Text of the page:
In January 2010, we did a Series B financing and raised $10M. We had 250 employees at the time and our customers included all the major social media companies. We received an offer for $150M for the company and more if they reached other milestones. “But we thought we were doing a lot better than that—$150M was too low of an offer. We were on track to do $70M of revenue for that year. So we passed on the offer. At the end of 2012, we had to raise more money in order to increase our growth rate, and we were looking for $20M.” Kazerani says, “When valuing a company, it is about the growth curve, and growth rate, not the actual revenue. So when we are building a tech company, we would like to sell when the growth rate is increasing. When you get to the top of the growth curve, it’s flat, and it is too late to sell. Your valuation is actually far lower, even though your revenue might be higher”. For our financing, 5 VCs valued us at about $200M—one VC over valued us at $350M. It was smart of them, since we they beat all the other offers and signed an exclusive time period to perform diligence. And they did do a ton diligence. For example they called 150 customers, both former and prospective. And eventually realized that $350M was too expensive. “They bowed out of the deal. We had to go back and redo our fundraising. Eventually we were able to get a $200M valuation, and raised $20M.”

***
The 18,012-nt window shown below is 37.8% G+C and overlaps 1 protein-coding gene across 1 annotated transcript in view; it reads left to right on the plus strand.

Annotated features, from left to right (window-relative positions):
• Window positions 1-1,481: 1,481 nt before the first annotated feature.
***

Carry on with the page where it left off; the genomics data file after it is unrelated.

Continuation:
What happened between Verizon and EdgeCast?